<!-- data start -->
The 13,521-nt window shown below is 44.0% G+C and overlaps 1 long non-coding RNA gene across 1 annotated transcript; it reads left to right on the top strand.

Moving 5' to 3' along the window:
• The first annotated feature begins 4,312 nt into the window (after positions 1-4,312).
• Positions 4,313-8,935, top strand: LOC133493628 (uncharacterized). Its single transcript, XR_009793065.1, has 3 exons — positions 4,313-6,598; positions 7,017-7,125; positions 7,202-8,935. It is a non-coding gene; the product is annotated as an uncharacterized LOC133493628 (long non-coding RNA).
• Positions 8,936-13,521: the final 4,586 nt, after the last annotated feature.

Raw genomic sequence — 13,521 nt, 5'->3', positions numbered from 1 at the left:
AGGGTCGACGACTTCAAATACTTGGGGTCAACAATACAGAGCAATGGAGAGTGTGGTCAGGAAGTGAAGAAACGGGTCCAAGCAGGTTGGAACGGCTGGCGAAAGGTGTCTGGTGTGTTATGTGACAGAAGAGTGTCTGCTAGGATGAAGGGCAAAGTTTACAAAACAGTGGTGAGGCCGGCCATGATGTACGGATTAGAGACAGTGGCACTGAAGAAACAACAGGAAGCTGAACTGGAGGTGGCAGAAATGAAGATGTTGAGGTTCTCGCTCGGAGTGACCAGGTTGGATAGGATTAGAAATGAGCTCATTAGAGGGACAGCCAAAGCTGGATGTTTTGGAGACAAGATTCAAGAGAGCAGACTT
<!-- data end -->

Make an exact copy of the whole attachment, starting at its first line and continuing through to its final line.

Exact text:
The 13,521-nt window shown below is 44.0% G+C and overlaps 1 long non-coding RNA gene across 1 annotated transcript; it reads left to right on the top strand.

Moving 5' to 3' along the window:
• The first annotated feature begins 4,312 nt into the window (after positions 1-4,312).
• Positions 4,313-8,935, top strand: LOC133493628 (uncharacterized). Its single transcript, XR_009793065.1, has 3 exons — positions 4,313-6,598; positions 7,017-7,125; positions 7,202-8,935. It is a non-coding gene; the product is annotated as an uncharacterized LOC133493628 (long non-coding RNA).
• Positions 8,936-13,521: the final 4,586 nt, after the last annotated feature.

Raw genomic sequence — 13,521 nt, 5'->3', positions numbered from 1 at the left:
AGGGTCGACGACTTCAAATACTTGGGGTCAACAATACAGAGCAATGGAGAGTGTGGTCAGGAAGTGAAGAAACGGGTCCAAGCAGGTTGGAACGGCTGGCGAAAGGTGTCTGGTGTGTTATGTGACAGAAGAGTGTCTGCTAGGATGAAGGGCAAAGTTTACAAAACAGTGGTGAGGCCGGCCATGATGTACGGATTAGAGACAGTGGCACTGAAGAAACAACAGGAAGCTGAACTGGAGGTGGCAGAAATGAAGATGTTGAGGTTCTCGCTCGGAGTGACCAGGTTGGATAGGATTAGAAATGAGCTCATTAGAGGGACAGCCAAAGCTGGATGTTTTGGAGACAAGATTCAAGAGAGCAGACTT